In my mad rushing around to get things done its easy to start evaluating myself based on my productivity. How many phone calls did I make? How many widgets did I get on the shelf? How many pages did I write? Did the dishes get done? Did I miss the bus or was I ahead of the game? It’s a frantic hurry to manage how people see and evaluate my value. It would be easy to base my value on what others said.
Taking time to listen is my way to interrupt the interruptions so I can hear what’s important. Every day I want to listen to God, my thoughts, my body and my environment. Knowing that I should listen is a good start. Having tools to help me listen is like having a key to a locked room. Too many of our friends have inadequate tools for listening, and maybe, by sharing our best practices, we can help the mad rush.
Here are my top 5 ways that I take back time to listen to God.
- Setting my cell phone to ring at 11:55am each day. When the phone goes off, I attempt to disappear for 3-5 minutes (sometimes even 30 seconds). I say the Lord’s Prayer or The Midday Prayer from the Northumbrian Community. It’s interesting how if I asked to be excused to pray, I would have lots of explaining to do; but by just saying “I have to take this call,” I can slip away without having to say more. My goal in this is to have my day interrupted by God.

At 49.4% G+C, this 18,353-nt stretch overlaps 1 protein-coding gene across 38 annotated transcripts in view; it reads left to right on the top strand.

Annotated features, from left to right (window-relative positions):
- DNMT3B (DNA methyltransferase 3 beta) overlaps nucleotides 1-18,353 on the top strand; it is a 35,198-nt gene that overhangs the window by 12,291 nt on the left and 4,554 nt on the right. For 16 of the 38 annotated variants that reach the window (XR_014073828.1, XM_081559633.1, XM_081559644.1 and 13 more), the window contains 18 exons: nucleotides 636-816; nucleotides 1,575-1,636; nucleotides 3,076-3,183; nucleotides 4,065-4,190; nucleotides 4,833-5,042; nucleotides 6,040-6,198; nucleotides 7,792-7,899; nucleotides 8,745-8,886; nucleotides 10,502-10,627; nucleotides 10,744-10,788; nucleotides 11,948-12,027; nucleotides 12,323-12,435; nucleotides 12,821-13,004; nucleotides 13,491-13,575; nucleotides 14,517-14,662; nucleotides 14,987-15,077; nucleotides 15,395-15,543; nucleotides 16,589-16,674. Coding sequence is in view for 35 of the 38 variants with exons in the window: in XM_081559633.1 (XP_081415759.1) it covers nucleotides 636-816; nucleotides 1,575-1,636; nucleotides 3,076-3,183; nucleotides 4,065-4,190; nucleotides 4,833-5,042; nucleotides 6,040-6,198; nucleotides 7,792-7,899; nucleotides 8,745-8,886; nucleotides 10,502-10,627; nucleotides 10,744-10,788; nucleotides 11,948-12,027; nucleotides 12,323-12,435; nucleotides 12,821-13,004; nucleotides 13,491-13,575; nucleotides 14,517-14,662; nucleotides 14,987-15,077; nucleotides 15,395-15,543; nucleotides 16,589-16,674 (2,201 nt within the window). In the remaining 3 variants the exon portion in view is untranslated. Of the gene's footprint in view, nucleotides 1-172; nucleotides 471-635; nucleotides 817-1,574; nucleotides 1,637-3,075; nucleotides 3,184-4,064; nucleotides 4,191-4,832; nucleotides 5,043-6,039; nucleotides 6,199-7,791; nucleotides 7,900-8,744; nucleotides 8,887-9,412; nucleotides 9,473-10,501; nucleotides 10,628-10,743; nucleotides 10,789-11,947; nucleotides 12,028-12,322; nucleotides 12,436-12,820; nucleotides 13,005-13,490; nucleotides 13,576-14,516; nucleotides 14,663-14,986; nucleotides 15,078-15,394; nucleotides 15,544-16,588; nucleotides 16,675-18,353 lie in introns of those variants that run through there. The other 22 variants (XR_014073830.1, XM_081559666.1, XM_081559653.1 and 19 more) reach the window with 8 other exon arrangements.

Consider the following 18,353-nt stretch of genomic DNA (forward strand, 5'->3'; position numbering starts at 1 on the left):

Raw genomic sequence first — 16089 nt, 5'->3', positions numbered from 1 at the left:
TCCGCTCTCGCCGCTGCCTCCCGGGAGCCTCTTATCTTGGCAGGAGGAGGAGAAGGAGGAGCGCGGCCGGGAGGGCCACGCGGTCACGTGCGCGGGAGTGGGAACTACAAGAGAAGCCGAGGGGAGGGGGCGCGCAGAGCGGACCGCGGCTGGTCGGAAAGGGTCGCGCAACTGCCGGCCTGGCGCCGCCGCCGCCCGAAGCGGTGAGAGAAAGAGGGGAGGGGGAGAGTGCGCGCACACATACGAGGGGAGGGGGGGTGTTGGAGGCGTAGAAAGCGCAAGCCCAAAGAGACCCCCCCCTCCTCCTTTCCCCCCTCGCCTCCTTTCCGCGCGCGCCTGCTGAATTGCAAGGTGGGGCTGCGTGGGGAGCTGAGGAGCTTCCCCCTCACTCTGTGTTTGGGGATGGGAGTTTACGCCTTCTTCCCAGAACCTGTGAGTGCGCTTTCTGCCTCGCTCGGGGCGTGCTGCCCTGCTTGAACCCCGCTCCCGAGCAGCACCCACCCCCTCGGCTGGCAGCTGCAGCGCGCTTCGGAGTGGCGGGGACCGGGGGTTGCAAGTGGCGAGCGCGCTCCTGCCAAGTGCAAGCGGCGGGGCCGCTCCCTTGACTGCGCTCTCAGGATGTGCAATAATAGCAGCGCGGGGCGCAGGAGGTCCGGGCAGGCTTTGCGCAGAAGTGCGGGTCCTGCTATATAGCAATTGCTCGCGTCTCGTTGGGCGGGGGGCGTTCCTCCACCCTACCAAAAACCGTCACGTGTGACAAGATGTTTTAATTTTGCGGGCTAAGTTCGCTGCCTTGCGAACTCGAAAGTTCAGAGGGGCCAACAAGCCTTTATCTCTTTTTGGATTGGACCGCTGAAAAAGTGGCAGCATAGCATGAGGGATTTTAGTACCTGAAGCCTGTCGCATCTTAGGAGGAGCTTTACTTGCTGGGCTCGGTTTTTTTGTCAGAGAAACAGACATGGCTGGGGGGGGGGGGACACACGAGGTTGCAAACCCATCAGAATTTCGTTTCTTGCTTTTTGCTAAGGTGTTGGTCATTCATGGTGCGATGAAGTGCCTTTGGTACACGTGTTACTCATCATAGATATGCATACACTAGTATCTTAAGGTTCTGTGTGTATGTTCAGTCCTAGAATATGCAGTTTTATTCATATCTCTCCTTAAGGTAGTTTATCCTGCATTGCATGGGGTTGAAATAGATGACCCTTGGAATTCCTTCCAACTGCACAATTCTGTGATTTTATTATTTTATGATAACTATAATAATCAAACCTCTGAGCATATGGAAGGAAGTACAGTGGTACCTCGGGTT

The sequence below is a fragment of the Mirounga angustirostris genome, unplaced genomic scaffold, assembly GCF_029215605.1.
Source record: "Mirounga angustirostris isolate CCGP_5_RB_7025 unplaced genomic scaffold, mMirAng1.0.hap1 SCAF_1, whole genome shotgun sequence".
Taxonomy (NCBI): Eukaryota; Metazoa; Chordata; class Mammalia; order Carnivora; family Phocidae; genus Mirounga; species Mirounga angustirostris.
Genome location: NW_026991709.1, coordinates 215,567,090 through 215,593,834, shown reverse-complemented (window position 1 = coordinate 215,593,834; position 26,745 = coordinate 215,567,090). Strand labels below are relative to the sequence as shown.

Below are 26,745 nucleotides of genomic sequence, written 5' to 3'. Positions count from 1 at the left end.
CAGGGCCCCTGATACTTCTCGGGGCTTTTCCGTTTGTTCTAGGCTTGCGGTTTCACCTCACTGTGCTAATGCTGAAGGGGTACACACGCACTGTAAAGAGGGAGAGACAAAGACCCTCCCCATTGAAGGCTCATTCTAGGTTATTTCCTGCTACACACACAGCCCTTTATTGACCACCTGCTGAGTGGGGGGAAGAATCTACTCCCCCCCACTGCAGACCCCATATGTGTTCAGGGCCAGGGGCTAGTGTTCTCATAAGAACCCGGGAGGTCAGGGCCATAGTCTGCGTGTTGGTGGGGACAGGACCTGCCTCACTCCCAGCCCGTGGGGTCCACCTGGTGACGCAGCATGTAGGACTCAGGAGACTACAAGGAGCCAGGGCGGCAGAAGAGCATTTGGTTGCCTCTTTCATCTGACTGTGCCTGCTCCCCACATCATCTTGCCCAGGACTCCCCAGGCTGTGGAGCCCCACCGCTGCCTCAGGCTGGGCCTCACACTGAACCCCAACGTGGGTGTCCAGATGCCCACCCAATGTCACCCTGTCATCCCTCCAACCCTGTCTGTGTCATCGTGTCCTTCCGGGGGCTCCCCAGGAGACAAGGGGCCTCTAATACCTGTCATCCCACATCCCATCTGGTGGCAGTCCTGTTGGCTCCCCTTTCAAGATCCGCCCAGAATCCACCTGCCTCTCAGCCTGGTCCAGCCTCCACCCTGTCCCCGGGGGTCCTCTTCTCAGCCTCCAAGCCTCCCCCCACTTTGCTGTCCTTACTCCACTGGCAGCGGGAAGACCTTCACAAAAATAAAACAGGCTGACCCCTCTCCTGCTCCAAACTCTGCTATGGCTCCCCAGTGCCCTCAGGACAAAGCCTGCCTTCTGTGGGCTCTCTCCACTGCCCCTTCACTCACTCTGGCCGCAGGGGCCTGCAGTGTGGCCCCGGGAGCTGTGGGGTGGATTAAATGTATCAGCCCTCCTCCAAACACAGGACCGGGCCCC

- Bread of Heaven before breakfast. This was a great idea from an amazing octogenarian who had done this for over 70 years. Taking even 10 minutes to open the Bible and hear God speak through Scripture sets my whole day on the right course. (A new thought is Gmail (God mail) before Email.
- Actively choose my TV shows. With a PVR I don’t need to stop my life for TV. As a couple, Christa and I have 2 shows we consistently follow. This helps on evenings when we don’t have our shows to watch, to open a book, make a phone call or just get to bed early.
- Re-Create! I know that when my body is enjoying physical activity or playing games with friends, that I get sharper, more efficient, and I’m happier. For me, early morning is the best time to fit in my recreation but my philosophy is “Any time that works for you, is the right time.” I’m trying to put psychiatrists and out of work!
- Having a plan (with accountability). My friend has a significant health goal and has asked if he can send me an update each week, with one simple stat. He has a goal, he’s got steps, and he’s accountable. With my listening time, I need to have a partner who will check in that I’m doing what I said I would do. And this partner should probably not be my spouse – though she should probably know my goal.
Now, you tell me your strategies for listening. You don’t have to be awesome at it, just trying. Does that help you to properly evaluate your value?